Ms Fiona Kimber1, Professor Peter Collignon1, Mrs Shannon Broadrick1, Mrs Wendy Beckingham1
1Canberra Hospital , Garran , Australia
Introduction: Whole of hospital blood stream infection data surveillance shows trends in data that may not be realised if only targeted blood stream infection surveillance data is collected e.g. only in ICU. Canberra Hospital introduced a hospital-wide surveillance and intervention program in 1998 to reduce the hospital incidence of bloodstream infections (BSIs) caused by intravascular (IV) catheters.
Methods: Prospective surveillance of inpatients and outpatients with positive blood cultures at a 600 plus bed tertiary referral hospital from 1998 to 2016. Prompt review of positive blood cultures with identification of BSIs due to IV catheters and associated preventable factors; weekly team meetings and regular reports to clinical areas, with assistance to implement targeted interventions.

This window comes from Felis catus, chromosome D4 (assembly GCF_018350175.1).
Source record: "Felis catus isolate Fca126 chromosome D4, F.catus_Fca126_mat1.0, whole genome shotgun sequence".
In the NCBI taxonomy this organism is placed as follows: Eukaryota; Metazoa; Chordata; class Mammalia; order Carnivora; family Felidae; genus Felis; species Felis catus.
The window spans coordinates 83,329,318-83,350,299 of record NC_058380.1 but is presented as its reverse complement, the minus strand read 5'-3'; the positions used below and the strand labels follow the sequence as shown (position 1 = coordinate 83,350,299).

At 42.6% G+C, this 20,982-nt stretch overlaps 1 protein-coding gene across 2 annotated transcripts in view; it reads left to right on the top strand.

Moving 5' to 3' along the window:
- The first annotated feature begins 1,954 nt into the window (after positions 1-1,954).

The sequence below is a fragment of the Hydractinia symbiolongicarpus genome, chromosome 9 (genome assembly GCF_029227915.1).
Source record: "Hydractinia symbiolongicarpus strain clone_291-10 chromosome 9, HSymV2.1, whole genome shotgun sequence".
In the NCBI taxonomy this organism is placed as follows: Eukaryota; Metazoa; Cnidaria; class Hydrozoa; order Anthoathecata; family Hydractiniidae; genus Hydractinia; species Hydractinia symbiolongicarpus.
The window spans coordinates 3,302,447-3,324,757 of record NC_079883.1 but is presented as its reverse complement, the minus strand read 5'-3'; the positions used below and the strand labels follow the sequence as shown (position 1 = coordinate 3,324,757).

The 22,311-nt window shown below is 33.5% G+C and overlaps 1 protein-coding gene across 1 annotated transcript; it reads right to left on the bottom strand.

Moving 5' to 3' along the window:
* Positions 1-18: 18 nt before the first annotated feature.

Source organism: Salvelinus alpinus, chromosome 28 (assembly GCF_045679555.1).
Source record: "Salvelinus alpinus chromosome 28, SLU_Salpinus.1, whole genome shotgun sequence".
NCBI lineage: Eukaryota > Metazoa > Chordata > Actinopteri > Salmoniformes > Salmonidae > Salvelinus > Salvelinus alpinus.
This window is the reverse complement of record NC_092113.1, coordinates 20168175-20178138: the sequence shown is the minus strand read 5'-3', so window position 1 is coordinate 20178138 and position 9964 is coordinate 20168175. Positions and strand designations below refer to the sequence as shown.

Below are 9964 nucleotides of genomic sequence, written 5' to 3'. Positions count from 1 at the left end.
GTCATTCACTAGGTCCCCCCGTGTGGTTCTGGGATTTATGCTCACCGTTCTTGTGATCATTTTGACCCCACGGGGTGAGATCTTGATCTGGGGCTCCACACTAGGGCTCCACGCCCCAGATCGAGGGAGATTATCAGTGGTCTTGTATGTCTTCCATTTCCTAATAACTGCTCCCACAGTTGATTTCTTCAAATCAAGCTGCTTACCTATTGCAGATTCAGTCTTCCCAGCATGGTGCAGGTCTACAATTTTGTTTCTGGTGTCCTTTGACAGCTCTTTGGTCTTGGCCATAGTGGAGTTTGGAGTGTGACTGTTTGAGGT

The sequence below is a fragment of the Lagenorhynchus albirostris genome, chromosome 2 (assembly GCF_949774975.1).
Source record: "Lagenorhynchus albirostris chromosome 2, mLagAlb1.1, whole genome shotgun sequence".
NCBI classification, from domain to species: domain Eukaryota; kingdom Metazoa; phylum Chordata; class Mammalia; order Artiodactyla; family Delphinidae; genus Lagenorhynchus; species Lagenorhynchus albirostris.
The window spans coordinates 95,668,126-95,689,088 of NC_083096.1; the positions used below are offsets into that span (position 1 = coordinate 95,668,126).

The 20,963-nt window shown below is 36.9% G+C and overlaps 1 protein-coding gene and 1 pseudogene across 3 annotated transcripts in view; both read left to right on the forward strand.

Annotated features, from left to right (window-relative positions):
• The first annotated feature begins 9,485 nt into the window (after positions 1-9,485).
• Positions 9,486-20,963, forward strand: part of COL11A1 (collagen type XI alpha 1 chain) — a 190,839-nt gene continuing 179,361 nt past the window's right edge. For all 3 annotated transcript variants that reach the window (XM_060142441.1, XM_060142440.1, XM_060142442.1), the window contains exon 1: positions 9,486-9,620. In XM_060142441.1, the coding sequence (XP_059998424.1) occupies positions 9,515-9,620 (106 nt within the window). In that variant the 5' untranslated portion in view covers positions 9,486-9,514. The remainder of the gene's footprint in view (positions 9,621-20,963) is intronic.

Results: BSI episodes caused by IV catheters fell from 110 per year in 1998 to 43 in 2016. The rate fell from 0.67 to 0.11 per 1000 occupied bed days. This lowered rate from 1998 to 2016, has been sustained and has been kept below 0.20 per 1000 occupied bed days since June 2011. Over the 18 year study period of the entire hospital campus there were over 880 cases of BSI related to IV catheters. Only 60 of these (6.7%) were identified as being from the commonly targeted surveillance area of ICU.
Conclusions: The program was associated with a profound and sustained drop in the number of IV catheter-related BSIs per year at Canberra hospital. Whole of hospital, active surveillance and intervention programs can lead to substantial and sustained reductions in these common life-threatening infections.
Fiona Kimber has many years nursing experience within the Australian public health system in areas including both acute and community. Fiona initially commenced working with the Infection Prevention and Control unit at Canberra Hospital in 2008. She completed a Post Graduate Certificate in Infection Control in 2010.
She is currently working with Infection Control as Community Coordinator as well as overseeing Blood Stream Infection surveillance.